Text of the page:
The Department of Atmospheric and Oceanic Sciences (ATOC) is an interdisciplinary program that provides an educational and research environment to examine the dynamical, physical and chemical processes in the atmosphere, ocean and land surface, and the manner in which they interact. A major theme is the establishment of a physical basis for understanding, observing and modeling climate and global change.

Students can earn a master's degree with either a thesis or an exam. Students considering master's study in atmospheric and oceanic sciences should carefully read the Master's Degree Requirements section of this catalog, as well as the department's Prospective Graduate Students and Current Graduate Students webpages.


Course Requirements

Students must complete at least 30 credit hours of coursework, of which 24 must be from courses numbered 5000 or above, and at least 15 must be from ATOC graduate courses, including the four ATOC core courses.

  • Up to 6 credit hours of approved 3000- and 4000-level coursework from engineering, math, physics, chemistry or biology may be applied toward the MS degree. No credit will be given toward the MS degree for ATOC coursework below the 5000 level.
  • A minimum of 15 credit hours from regular ATOC courses (independent study courses cannot be used to satisfy this requirement).
  • All MS students are required to take the following four ATOC core courses or their equivalent.
Core Courses
ATOC 5050Atmospheric Thermodynamics and Dynamics3
ATOC 5051Introduction to Physical Oceanography3
ATOC 5060Dynamics of the Atmosphere and Oceans3
ATOC 5235Introduction to Atmospheric Radiative Transfer and Remote Sensing3
Total Credit Hours12
  • Up to 3 credit hours of Independent Study (ATOC 5900), Weather Forecasting and Discussion (ATOC 6700) and/or Seminar in Atmospheric and Oceanic Sciences (ATOC 6020) may be used toward the 30 hours of regular coursework in the degree requirements.
  • Up to 9 credit hours may be transferred from another accredited institution and applied toward an MS degree. Transfer credit for ATOC core coursework must be approved by the graduate advisor.
  • A student is required to maintain at least a 3.00 (B) average in all work attempted while enrolled in the Graduate School. For the MS, a course mark below C is unsatisfactory and will not be counted toward fulfilling requirements for the degree.

Degree Plans

The master's degree will be a Master of Science in atmospheric and oceanic sciences. The master's thesis is not constrained by choice of track.

Plan I: Thesis Option

Students must complete a minimum of 4 (but no more than 6) thesis hours, which can be counted toward the total 30 hours of coursework and the 15 hours of ATOC coursework requirements. Students must successfully complete an MS thesis and oral final examination based on the thesis.

Note: Students planning to pursue a PhD degree may elect to obtain the MS degree, but this is not requirement for advancement to the PhD program.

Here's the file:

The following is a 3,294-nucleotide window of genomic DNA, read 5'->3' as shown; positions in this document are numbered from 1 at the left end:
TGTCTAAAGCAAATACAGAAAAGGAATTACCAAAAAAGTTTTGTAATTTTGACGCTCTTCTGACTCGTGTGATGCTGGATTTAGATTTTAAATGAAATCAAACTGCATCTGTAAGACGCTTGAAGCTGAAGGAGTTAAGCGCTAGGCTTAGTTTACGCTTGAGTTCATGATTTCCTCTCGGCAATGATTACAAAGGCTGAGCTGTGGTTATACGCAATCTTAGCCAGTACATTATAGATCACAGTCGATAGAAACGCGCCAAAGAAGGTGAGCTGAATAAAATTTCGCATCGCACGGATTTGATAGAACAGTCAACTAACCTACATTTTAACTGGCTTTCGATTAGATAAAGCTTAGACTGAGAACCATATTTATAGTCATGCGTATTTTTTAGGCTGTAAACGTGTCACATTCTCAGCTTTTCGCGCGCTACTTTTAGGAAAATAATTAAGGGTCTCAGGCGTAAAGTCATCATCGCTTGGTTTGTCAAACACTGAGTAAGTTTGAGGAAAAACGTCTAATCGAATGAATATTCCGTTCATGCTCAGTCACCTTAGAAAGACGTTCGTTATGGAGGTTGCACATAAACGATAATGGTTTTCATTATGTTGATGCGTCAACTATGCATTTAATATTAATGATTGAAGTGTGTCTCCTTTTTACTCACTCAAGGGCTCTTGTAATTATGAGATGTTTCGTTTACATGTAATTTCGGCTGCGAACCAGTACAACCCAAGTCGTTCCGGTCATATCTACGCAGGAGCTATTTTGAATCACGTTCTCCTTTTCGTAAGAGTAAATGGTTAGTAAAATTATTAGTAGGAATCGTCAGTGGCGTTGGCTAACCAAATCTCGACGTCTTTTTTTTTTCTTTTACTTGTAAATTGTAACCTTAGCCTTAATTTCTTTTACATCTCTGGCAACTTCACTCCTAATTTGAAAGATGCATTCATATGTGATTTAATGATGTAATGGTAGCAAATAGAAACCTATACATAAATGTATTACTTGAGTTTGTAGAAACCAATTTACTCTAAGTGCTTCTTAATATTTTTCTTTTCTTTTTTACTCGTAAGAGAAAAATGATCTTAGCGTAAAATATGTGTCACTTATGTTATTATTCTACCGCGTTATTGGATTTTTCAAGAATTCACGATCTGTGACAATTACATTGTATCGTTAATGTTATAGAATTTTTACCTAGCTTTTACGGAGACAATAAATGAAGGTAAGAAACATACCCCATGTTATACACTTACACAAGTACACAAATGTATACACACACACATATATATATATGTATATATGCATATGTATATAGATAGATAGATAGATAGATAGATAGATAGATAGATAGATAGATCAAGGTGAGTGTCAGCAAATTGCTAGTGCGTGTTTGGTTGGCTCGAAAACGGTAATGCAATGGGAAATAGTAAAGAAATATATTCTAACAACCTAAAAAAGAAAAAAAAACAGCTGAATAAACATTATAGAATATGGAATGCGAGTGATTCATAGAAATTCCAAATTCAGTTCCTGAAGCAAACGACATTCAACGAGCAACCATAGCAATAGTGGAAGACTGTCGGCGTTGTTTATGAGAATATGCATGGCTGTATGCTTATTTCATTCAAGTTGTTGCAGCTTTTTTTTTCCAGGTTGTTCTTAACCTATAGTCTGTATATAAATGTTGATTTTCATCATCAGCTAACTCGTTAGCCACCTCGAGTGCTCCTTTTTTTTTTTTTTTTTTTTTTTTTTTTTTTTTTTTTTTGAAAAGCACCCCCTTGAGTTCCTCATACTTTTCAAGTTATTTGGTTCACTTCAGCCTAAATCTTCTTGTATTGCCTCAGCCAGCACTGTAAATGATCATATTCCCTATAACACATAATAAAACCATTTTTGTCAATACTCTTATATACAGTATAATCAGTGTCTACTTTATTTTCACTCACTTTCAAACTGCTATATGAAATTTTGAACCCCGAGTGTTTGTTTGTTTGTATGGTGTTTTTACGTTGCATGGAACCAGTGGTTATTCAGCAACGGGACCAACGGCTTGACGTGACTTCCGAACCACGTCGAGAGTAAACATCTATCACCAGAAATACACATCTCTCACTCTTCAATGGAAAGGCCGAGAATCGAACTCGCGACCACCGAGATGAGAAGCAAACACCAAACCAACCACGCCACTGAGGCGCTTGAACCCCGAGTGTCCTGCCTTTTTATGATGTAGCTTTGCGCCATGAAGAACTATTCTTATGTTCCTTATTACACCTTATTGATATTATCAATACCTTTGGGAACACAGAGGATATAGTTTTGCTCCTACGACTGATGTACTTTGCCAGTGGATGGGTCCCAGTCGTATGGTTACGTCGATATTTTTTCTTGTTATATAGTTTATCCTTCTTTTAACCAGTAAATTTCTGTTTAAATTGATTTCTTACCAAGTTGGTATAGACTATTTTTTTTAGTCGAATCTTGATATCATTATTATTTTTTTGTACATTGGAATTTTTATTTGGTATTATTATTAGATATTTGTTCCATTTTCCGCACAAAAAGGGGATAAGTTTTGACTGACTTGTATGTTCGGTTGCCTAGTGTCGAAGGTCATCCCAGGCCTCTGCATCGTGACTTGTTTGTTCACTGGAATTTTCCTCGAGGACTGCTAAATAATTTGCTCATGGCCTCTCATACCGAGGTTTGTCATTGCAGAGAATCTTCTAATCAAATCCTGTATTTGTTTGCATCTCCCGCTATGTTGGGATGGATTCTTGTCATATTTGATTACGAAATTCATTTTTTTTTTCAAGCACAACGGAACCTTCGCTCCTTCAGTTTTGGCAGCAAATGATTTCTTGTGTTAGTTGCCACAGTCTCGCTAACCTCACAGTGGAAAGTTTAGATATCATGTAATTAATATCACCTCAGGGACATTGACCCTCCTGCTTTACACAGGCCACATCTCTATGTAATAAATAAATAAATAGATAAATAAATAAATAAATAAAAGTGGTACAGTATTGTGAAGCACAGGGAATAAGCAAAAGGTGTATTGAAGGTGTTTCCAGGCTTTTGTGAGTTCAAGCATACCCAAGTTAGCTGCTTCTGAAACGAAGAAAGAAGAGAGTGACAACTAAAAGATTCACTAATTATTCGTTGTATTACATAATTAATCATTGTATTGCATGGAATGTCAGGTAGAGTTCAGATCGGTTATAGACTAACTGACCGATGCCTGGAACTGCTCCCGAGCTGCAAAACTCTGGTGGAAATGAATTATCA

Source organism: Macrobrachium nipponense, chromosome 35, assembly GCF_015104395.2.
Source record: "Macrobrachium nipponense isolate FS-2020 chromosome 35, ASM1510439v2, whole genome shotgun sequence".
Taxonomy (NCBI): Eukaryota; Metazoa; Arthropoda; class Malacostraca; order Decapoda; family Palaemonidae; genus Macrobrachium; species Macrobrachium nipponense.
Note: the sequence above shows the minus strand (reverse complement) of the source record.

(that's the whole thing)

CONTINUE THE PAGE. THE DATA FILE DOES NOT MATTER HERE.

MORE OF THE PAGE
Thesis Guidelines

The MS thesis must consist of original and independent research conducted by the graduate student under the supervision of the research advisor. The thesis topic must be related to the major field, and:

  • Represent the equivalent of 4 to 6 credit hours of coursework.
  • Receive the approval of the major department at least 30 days before commencement at which the degree is to be conferred.
  • Be completed at the time the final examination is held.
  • Comply with the University of Colorado Graduate School Thesis and Dissertation Specifications.
  • Be filed with the Graduate School by posted deadlines for the semester for which the degree is to be conferred.
Thesis Exam Committee

The examination committee for the MS thesis final exam will consist of three graduate faculty members, at least two of whom must be ATOC core faculty members. The examination consists of a 30-minute oral presentation given by the candidate on the thesis subject, followed by a period of questions for the candidate by the committee. The oral presentation is open to anyone who wishes to attend. The full examination typically does not exceed two hours in duration.

Any student with a research advisor outside of ATOC (e.g., an advisor who is from another department or is a full-time employee at NCAR, NOAA, etc.), must also have an academic advisor who is an ATOC core faculty member. The academic advisor should be identified by the student in collaboration with their research advisor as soon as possible, and no later than one month after research begins. Once an ATOC faculty member agrees to act as academic advisor, it is their responsibility to communicate ATOC policies and requirements to the research advisor, and to ensure that the student is meeting all ATOC requirements and making good academic progress toward the degree. 

Plan II: Non-Thesis/Final Exam Option

The requirements for an MS degree non-thesis/final exam option include the following:

  • 30 semester hours of coursework, of which 24 must be from courses numbered 5000 or above, and at least 15 must be from ATOC graduate courses, including four of the core ATOC courses.
  • Successful completion of a written final examination based on ATOC regular coursework. The ATOC Comprehensive Exam I is typically used to satisfy this requirement.

Note: Students planning to pursue a PhD degree may elect to obtain the MS degree, but this is not a requirement for advancement to the PhD program.

Time Limit

Students are expected to complete all degree requirements within four years of the date of commencing coursework, but normally in two years. Students may petition the Graduate School for extension(s).